The county survey was made in January 1871, by the United States Deputy Surveys, O. F. Short and Angell. The survey caused a great deal of excitement among the settlers and prospective settlers of the county. Men driving ox teams, to wagons loaded with lumber followed the surveyors and as soon as a quarter section of land was surveyed which had no buildings on it, the first man there with his lumber unloaded and began to build, in order to hold the land until he could homestead it.

The county lines were now established by the government surveyors, and Arkansas City was found to be 4 ˝ miles from the south line and 6 miles from the west line, instead of being locted in the center of the county. While Winfield was 8 ˝ miles due west of the center.

It then became evident to Arkansas City that it was useless to compete longer for the County Seat; but it was thought that a new town might be started which might take the County Seat from Winfield. Therefore the founders of Arkansas City formed a town company with a charter bearing the date June 13, 1871. The company was composed of D. A. Keith, president and C. R. Mitchell, Secretary. It was given the name "The Tisdale Town Company." It proceeded to lay claim to the land about the geographical center of the county and to erect building and establish a town called Tisdale.

The Winfield Town Association which had been looking for some such move, arrived at the geographical center with lumber and claimants nearly as soon as the new town company, and jumped their rivals’ claims. "But the Winfieldites did not win this time." The founders and claimants of the new town could steal more lumber during the night than their rivals could haul out during the day. And finally Winfield abandoned the task, deciding it to be too expensive, and left the ground to their rivals who proceeded to lay out the town side and to complete the building already begun, and to erect others. The town site was then just east of the present location of the Tisdale Community M. E. Church. In fact the town well still exists. It is located in the very center of the Tisdale road about in front of the driveway leading to Mrs. Bevins’ house. A large slab of stone covers the mouth of the well and the road is graded over it.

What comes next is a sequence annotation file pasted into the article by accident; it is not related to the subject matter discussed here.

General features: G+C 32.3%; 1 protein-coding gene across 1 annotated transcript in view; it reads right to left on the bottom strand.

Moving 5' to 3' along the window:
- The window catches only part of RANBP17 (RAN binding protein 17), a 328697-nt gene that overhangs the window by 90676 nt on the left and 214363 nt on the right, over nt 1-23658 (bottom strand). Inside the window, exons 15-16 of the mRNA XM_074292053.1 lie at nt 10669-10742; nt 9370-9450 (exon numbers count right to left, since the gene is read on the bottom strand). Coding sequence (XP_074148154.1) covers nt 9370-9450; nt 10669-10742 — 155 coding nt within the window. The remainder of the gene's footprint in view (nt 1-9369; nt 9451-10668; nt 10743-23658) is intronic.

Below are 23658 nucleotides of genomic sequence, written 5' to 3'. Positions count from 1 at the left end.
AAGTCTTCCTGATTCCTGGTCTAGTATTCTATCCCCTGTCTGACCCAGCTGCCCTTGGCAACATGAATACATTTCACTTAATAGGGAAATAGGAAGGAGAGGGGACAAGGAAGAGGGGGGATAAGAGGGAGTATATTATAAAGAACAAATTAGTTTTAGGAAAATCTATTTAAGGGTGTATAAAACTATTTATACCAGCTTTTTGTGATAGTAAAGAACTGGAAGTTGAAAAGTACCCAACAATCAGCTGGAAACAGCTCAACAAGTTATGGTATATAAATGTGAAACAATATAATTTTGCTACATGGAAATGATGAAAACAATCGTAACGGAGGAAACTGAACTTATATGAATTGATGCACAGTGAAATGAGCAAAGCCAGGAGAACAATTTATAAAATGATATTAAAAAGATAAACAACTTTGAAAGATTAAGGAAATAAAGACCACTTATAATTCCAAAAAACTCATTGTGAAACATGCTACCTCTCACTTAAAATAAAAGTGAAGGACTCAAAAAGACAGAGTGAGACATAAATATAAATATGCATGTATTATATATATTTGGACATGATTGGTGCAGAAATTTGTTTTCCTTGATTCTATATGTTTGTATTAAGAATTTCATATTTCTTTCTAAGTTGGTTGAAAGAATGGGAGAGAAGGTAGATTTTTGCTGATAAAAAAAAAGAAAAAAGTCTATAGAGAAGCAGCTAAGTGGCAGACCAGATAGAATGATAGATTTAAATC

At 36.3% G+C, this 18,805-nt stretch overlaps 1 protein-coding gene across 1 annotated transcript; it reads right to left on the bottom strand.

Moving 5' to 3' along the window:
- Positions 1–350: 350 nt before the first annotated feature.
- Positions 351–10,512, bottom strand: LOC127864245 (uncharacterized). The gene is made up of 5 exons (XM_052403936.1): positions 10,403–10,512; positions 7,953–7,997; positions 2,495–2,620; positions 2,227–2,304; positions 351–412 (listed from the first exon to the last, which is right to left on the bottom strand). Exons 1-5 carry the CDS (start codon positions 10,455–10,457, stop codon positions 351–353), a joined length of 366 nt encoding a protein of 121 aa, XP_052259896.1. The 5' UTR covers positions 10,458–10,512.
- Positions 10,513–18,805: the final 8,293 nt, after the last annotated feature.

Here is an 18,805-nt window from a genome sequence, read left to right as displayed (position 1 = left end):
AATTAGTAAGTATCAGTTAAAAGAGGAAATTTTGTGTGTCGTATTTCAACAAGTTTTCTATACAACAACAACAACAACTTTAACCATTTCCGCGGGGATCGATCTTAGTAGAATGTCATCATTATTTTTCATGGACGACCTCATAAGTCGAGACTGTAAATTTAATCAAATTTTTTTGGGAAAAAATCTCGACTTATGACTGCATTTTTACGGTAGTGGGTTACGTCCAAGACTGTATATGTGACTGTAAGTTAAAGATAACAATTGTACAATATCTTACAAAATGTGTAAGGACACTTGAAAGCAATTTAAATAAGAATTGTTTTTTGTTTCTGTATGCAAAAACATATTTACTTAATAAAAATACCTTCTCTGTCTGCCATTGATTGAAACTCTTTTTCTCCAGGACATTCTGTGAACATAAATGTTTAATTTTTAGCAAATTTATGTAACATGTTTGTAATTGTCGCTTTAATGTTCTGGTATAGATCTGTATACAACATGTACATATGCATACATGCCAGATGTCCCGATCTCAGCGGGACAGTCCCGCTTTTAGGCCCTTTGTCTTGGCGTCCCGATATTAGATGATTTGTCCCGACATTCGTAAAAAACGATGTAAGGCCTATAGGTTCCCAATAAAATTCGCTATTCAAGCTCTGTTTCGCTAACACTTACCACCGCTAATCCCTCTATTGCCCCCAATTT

The Tisdale Township was organized August 1, 1871, with S. S. Moore, Township Trustee. J. A. McGuire, Clerk and G. W. Foughty, Treasurer.

The building enterprises at Tisdale had progressed rapidly and then even in so short a time it was a thriving pioneer town. It consisted of a number of dwelling houses and a business section of no little consequence for such a primitive country in so early a time. The business section was then composed of two general stores, each carrying a complete stock of drygoods and groceries, some hardware, harness and implements. The proprietors of these two establishments were J.A. McGuire, and M. G. Trupp. In addition to these two general stores the business block of the town could boast of a printing office, the birthplace and fist home of "The Cowley County Telegram" (a year later), a drug store, a post office, a blacksmith shop, and a hotel. The hotel still stands and is in good condition. For years it has been the commodious dwelling fo farmer-fold. The Tisdale Hotel is the large stone house standing on the corner west of the church, now owned and occupied by Billy Bailey and his family.

The hotel was indeed a splendid piede of workmanship, a building of which an early County-seat town could well feel proud. Similar structures were seldom seen in this section of the country at that time.

Petitions were circulated for an election with the intention of relocating the county seat.